Monday, November 5, 2012

Being Known

And I thought this was bad. 

I am always mind-blown by the amount of information people are able to obtain about someone. The bank-robber in Firewall had been studying Harrison Ford for months and knew and exploited nearly everything about him and his family, including his son’s peanut allergy. Or take the Bourne Trilogy for example; I am continuously taken aback at just how much information and data the CIA has access to and how incredibly difficult it is for Jason Bourne to make the slightest move without being detected. To me, this is fairly believable because it is the CIA after all, but in the end it is still just a movie-right? The thought is terrifying that marketers have just as much and often more access than the CIA or the stalkers we see so often in the movies.

It did not register with me just how much I am personally victimized by this until reading Brandwashed. Now that I think about it, I did get an email last week from Southwest airlines about cheap flights to St. Louis. This strikes me as odd seeing as I have never looked up flights to St. Louis on their website. I have, however, used other websites such as Amtrak and Megabus to figure out how much a trip from Chicago to St. Louis would drain from my bank account. I’m beginning to think this Internet activity of mine is not unrelated to Southwest’s specialized offer. I got an email just today from Panera asking me to take a survey. “We’re looking to spotlight you! Tell us your story.”  How nice of them to give me the “opportunity to share me,” all the while gathering more information in order to manipulate me more effectively. What about all those Chipotle commercials on Pandora? I thought that was just the ad that interrupted everyone’s music on Pandora. Nope. I just asked several of my friends, and I seem to be the only one that experiences those commercials excessively. Could that have something to do with the fact that Chipotle is one of my favorite restaurants, and I purchase food there more frequently than other places? I would not doubt it.

I’ve been successfully convinced that companies know a lot about a lot of people, and frighteningly, about me. What does all this data say about us? Can we, as people, be reduced to mere data and numbers? Brandwashed states the brands we buy are “the windows into our soul.” That brings up an interesting idea. We as humans have souls, and as Christians we would generally say our souls are what truly constitutes us. So can we truly be defined by data? I do not know if I would go far as to say that marketing companies can know our souls, since only God can truly know that, but they sure have access to a deluge of information that can reflect our souls. If that’s the case, maybe we as Christians should think about what kind of soul our buying habits and interaction with phones and the Internet reflect.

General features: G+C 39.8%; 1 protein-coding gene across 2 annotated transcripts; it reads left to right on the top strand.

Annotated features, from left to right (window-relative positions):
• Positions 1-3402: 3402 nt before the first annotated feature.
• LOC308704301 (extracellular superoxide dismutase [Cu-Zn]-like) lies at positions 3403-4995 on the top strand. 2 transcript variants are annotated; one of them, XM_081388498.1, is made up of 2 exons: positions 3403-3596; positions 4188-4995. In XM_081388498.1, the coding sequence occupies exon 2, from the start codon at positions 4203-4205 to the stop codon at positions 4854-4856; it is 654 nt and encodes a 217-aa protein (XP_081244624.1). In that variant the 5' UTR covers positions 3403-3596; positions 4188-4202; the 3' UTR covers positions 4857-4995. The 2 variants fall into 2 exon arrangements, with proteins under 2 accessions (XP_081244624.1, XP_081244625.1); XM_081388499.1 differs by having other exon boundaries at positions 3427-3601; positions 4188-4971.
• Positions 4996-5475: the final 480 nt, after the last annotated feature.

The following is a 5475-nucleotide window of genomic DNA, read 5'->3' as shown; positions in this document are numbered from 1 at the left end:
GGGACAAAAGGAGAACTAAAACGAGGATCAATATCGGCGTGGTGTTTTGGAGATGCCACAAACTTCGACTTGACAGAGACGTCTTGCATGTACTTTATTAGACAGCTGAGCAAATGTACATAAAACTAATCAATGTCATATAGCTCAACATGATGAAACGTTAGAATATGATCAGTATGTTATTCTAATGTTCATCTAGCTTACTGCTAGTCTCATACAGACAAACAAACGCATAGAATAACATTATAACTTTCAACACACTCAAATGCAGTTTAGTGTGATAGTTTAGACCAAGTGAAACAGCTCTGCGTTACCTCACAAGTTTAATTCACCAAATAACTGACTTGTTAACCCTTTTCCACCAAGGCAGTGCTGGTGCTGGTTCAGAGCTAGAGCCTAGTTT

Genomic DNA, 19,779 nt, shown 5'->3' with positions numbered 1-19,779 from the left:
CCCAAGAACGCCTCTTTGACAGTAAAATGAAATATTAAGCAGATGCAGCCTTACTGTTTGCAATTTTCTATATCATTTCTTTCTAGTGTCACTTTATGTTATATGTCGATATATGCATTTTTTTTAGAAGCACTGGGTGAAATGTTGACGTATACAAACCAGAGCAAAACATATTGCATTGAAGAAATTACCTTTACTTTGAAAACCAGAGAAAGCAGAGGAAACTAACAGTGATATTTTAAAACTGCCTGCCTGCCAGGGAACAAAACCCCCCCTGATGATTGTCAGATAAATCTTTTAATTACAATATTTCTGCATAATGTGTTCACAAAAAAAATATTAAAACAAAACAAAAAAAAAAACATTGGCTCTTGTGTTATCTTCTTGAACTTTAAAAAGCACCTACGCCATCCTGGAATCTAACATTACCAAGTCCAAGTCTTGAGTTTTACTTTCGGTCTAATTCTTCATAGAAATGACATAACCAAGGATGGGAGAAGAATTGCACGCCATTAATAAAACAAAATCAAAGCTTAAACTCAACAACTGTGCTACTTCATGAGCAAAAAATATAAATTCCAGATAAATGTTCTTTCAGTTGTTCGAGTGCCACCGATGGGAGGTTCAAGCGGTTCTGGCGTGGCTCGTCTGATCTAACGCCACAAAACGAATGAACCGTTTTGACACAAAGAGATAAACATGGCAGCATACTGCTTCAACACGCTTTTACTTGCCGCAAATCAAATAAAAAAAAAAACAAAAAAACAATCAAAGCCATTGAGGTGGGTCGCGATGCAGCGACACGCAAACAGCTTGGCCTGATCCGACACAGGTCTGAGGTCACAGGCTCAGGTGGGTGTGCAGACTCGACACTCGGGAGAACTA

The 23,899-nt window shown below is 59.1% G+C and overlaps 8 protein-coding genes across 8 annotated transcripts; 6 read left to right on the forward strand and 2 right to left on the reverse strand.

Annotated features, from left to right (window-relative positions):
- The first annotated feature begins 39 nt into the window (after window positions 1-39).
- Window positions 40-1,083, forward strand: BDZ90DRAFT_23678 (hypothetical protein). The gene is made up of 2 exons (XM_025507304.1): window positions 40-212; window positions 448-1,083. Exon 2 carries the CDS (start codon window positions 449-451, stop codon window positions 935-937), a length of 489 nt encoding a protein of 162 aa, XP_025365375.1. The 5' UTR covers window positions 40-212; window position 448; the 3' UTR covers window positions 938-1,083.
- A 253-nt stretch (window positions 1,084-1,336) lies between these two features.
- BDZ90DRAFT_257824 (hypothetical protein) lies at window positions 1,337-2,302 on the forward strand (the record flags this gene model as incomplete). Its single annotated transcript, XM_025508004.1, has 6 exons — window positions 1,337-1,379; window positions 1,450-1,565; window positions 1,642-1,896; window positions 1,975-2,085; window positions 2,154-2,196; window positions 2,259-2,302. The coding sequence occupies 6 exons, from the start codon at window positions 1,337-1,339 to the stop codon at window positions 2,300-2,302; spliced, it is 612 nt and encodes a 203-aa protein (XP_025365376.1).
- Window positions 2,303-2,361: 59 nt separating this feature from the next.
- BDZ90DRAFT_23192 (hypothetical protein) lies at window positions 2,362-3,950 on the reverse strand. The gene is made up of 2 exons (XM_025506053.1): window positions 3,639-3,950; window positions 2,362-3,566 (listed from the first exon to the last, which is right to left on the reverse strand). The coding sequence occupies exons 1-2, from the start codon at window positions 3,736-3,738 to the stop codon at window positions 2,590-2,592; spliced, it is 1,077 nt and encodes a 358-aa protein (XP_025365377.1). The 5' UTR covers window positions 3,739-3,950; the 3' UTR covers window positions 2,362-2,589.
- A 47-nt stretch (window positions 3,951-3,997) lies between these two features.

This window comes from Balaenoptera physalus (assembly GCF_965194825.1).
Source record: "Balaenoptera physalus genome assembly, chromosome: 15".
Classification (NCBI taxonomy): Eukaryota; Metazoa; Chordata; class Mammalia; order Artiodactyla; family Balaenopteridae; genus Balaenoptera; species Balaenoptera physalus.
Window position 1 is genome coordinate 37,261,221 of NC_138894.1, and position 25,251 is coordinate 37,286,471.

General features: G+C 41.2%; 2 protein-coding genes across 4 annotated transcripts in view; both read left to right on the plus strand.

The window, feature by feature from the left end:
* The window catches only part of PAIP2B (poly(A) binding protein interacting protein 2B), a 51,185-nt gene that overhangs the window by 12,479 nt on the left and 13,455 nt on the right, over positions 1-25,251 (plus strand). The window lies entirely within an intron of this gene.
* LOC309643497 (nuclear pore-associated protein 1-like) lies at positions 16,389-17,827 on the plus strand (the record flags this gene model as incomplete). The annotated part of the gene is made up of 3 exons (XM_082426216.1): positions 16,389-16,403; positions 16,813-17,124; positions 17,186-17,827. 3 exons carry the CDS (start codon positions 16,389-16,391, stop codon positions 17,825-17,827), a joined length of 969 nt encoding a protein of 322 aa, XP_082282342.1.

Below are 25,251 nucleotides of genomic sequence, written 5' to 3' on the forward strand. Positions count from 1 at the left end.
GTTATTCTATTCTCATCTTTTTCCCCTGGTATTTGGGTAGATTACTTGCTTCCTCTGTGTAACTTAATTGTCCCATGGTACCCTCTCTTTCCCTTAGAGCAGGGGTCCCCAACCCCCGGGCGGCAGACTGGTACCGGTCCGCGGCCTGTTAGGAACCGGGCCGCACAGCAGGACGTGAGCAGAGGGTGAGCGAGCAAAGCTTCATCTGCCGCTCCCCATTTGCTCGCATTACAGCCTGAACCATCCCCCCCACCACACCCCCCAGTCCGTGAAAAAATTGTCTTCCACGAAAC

Almost anyone would admit that the thought of companies knowing so much about us is frightening. Perhaps that is because this type of knowledge, if put in the wrong hands, could have horrific consequences. If people are anything like me, though, my biggest fear is not that my well being will be compromised or that I will be discriminated against. Rather it simply makes me uncomfortable that strangers can know so much about me. Lindstrom discusses men who buy pornography. Many of us do not have anything quite so drastic to fear being known. Nevertheless, we probably have something in our texts, Facebook messages, or Google searches we would not want to be publicized. How about that venting session you just had with your best friend about your mom or your roommate? We’ve probably all had our stomach drop the moment we think we sent a text to the wrong person. I was hit by the realization, though, that we as Christians are called to live blameless lives. Speaking of venting, Philippians 2:14-15 says “Do everything without grumbling or arguing, so that you may become blameless and pure, ‘children of God without fault in a warped and crooked generation.” We are not called to simply appear blameless in only the things people can find out about, but to be thoroughly pure and holy, even in our thoughts and the “hidden” content of the cyber world. The thought of marketers knowing our “dirty little secrets” makes us uncomfortable, yet we forget that God knows all of that anyway, which is far more consequential and should challenge us.  While this can definitely be disconcerting thought, we can also find comfort in the fact that we serve a God who knows infinitely more about us than marketers could obtain from any compilation of data.

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